There are similar themes here to Michael Connelly’s recent book, The Drop, which I reviewed the other day. Both stories deal with the question of evil, and how it comes to exist in human beings. There’s no answer to that question in this world, of course (and even in theology we’re left with a lot unanswered), but there’s plenty of room for both empathy and a sense of justice, though they sometimes have to wrestle each other. Victims ended on an unusually downbeat note, but it was entirely appropriate, and (I thought) rather moving.
Highly recommended, with the usual cautions for language and adult subject matter.
Most detective series novels require a certain amount of suspension of disbelief (and the more you know about real police work, the more is required). Fans (like me) of Jonathan Kellerman’s Alex Delaware series are expected to believe that a Los Angeles psychologist would spend a large part of his free time helping a police detective friend solve crimes, and that the department would smile on the arrangement. But hey, the formula’s in place, it works, why rattle the scenery flats?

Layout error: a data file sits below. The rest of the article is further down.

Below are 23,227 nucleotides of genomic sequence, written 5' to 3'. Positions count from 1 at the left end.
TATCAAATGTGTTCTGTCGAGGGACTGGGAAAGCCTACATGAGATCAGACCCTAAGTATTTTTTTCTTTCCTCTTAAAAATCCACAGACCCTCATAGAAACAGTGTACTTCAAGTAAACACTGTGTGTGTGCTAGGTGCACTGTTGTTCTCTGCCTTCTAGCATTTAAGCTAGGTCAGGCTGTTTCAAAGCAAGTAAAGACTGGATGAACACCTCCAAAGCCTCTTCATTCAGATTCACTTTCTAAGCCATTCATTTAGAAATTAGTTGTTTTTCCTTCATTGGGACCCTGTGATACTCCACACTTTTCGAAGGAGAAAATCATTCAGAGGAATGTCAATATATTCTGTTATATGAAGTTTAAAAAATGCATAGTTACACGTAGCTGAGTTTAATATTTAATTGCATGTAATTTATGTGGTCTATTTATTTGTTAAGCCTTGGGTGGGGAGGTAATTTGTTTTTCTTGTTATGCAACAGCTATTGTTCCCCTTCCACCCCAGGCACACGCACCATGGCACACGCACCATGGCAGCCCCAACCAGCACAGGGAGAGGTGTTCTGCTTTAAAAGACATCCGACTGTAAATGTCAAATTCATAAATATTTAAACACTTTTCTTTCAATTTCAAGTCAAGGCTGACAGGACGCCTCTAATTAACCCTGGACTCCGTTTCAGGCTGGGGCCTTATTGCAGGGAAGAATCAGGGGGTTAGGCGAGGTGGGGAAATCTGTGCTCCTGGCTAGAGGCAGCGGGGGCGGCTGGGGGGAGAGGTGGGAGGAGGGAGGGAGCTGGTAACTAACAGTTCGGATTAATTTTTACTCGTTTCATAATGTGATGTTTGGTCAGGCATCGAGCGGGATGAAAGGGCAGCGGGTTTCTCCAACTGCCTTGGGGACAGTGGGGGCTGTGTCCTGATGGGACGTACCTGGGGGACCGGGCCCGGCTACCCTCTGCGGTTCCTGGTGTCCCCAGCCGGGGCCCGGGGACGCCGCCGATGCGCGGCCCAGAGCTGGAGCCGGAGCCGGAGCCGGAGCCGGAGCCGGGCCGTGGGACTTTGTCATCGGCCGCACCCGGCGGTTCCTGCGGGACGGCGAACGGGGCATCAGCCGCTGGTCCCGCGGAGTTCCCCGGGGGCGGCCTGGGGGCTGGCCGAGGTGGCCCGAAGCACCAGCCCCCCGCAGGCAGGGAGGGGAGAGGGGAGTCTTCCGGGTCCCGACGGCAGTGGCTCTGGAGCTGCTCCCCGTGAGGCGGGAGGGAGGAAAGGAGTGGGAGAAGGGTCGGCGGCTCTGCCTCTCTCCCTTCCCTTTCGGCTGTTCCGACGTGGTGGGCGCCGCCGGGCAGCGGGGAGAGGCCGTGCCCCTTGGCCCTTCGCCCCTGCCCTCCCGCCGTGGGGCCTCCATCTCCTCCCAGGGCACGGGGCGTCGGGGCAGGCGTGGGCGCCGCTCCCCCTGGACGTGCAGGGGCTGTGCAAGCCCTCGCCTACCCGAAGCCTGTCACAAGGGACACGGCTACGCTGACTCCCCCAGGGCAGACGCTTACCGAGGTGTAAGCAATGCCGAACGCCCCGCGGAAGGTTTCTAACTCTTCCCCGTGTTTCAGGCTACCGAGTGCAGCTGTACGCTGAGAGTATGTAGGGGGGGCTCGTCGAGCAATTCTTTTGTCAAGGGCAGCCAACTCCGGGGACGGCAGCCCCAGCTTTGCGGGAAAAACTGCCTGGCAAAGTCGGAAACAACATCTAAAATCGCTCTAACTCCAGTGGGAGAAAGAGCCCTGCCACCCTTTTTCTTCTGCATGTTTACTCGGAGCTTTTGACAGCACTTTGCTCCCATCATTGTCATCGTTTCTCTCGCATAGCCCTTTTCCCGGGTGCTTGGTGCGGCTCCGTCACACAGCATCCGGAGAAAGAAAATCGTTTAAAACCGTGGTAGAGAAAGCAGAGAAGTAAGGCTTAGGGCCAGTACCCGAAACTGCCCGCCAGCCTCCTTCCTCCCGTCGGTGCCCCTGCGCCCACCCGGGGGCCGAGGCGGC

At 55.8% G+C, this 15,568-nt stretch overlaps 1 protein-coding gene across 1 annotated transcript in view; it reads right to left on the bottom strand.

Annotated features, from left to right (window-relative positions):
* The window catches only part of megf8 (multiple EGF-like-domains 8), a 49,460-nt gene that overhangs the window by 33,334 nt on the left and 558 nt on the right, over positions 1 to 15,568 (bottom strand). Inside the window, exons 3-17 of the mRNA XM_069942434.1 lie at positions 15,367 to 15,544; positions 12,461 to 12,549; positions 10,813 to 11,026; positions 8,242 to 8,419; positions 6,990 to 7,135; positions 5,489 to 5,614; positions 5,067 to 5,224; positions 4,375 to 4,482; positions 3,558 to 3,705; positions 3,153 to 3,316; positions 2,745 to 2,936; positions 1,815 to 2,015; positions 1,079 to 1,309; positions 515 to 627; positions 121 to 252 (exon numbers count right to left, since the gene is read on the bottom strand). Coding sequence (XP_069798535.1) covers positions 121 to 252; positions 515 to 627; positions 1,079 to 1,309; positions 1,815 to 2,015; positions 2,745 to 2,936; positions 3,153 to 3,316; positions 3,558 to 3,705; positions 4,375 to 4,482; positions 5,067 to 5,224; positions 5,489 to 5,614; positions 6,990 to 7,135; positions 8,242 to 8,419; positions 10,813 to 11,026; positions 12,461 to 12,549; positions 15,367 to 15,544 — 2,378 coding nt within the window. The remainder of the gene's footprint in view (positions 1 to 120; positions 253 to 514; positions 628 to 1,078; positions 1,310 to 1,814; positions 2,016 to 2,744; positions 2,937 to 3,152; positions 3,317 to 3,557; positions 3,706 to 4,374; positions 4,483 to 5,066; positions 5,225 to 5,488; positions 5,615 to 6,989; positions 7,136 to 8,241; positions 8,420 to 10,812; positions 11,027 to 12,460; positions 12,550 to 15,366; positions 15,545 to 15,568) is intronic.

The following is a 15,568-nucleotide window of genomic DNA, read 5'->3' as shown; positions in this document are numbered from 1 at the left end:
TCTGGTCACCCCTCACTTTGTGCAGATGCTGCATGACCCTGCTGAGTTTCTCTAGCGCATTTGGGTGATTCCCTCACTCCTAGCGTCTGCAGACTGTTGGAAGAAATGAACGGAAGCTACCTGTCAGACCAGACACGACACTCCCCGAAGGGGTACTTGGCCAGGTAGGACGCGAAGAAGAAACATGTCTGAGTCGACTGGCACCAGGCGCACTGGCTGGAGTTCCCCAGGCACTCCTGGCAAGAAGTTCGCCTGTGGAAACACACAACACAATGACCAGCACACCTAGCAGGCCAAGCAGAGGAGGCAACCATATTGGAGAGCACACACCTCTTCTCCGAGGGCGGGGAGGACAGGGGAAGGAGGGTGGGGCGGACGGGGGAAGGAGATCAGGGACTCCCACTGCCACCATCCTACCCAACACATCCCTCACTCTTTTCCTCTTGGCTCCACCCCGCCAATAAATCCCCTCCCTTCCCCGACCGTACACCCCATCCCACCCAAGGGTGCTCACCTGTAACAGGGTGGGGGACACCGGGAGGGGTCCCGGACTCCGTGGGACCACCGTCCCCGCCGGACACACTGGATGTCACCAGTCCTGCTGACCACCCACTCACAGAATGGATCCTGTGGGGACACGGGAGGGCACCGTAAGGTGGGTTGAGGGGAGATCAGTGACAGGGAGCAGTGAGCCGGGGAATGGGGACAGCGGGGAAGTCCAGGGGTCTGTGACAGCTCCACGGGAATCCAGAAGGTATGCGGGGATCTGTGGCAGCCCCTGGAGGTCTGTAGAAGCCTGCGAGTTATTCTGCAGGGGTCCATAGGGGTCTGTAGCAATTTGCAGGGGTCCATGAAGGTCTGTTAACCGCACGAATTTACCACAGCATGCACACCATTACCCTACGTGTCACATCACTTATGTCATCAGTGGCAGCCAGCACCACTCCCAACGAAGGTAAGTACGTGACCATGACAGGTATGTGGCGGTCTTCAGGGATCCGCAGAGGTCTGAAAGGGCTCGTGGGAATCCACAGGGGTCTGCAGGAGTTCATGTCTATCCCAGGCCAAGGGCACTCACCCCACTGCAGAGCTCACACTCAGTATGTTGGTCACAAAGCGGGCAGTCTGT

The title of Mystery is not a desperate, “I’ve run out of titles” reference to the book’s genre, but the name of the murder victim, a high end prostitute who operated under that name. By pure chance, Alex and his girlfriend Robin, out drinking the night before the murder, saw her sitting alone in a hotel bar, and wondered about the elegant-looking girl who seemed to be waiting for someone who never showed up. The next time Alex sees her is when his shlumpy homosexual detective friend, Milo Sturgis, asks him to come and see the murder scene, where her body has been dumped near a road in the Hollywood Hills. They still don’t know who she is, though, and further investigations lead them to a wealthy, extremely dysfunctional family with a lot of secrets.